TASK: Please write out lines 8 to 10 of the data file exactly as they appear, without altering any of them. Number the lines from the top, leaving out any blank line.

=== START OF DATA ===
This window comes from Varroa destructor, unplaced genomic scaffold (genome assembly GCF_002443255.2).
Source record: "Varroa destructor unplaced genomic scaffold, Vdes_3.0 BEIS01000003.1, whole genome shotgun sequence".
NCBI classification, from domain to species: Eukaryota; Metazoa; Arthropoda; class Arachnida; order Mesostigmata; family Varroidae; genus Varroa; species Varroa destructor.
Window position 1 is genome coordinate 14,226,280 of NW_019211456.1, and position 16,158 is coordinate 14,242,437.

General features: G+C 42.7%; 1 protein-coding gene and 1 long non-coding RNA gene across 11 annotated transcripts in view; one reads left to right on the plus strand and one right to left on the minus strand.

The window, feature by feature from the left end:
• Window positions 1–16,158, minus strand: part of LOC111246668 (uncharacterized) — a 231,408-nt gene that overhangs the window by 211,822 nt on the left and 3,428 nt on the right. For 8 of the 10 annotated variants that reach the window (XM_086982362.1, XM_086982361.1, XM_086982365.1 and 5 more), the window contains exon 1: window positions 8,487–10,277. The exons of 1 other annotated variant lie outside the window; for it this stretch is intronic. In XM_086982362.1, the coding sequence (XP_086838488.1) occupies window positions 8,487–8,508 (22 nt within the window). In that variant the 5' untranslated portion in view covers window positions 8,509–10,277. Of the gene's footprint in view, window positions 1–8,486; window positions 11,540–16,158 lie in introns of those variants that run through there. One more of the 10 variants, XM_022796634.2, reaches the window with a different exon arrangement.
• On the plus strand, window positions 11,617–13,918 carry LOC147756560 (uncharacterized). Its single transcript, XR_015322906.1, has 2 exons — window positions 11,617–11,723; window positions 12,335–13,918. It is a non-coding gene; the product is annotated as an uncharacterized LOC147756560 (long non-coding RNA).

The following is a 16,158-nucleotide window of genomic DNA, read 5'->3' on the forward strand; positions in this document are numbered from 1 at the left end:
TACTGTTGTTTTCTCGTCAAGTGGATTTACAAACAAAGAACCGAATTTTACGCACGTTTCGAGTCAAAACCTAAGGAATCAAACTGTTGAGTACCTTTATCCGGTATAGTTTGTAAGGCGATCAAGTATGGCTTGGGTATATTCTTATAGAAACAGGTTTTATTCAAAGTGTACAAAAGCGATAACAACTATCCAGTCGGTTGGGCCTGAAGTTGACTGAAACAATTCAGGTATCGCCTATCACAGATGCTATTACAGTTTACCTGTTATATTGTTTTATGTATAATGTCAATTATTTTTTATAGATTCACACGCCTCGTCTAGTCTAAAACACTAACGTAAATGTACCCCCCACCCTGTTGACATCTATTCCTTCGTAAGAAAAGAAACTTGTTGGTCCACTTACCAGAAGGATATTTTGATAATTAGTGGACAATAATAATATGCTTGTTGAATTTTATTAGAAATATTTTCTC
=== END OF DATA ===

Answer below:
• On the plus strand, window positions 11,617–13,918 carry LOC147756560 (uncharacterized). Its single transcript, XR_015322906.1, has 2 exons — window positions 11,617–11,723; window positions 12,335–13,918. It is a non-coding gene; the product is annotated as an uncharacterized LOC147756560 (long non-coding RNA).

The following is a 16,158-nucleotide window of genomic DNA, read 5'->3' on the forward strand; positions in this document are numbered from 1 at the left end:
TACTGTTGTTTTCTCGTCAAGTGGATTTACAAACAAAGAACCGAATTTTACGCACGTTTCGAGTCAAAACCTAAGGAATCAAACTGTTGAGTACCTTTATCCGGTATAGTTTGTAAGGCGATCAAGTATGGCTTGGGTATATTCTTATAGAAACAGGTTTTATTCAAAGTGTACAAAAGCGATAACAACTATCCAGTCGGTTGGGCCTGAAGTTGACTGAAACAATTCAGGTATCGCCTATCACAGATGCTATTACAGTTTACCTGTTATATTGTTTTATGTATAATGTCAATTATTTTTTATAGATTCACACGCCTCGTCTAGTCTAAAACACTAACGTAAATGTACCCCCCACCCTGTTGACATCTATTCCTTCGTAAGAAAAGAAACTTGTTGGTCCACTTACCAGAAGGATATTTTGATAATTAGTGGACAATAATAATATGCTTGTTGAATTTTATTAGAAATATTTTCTC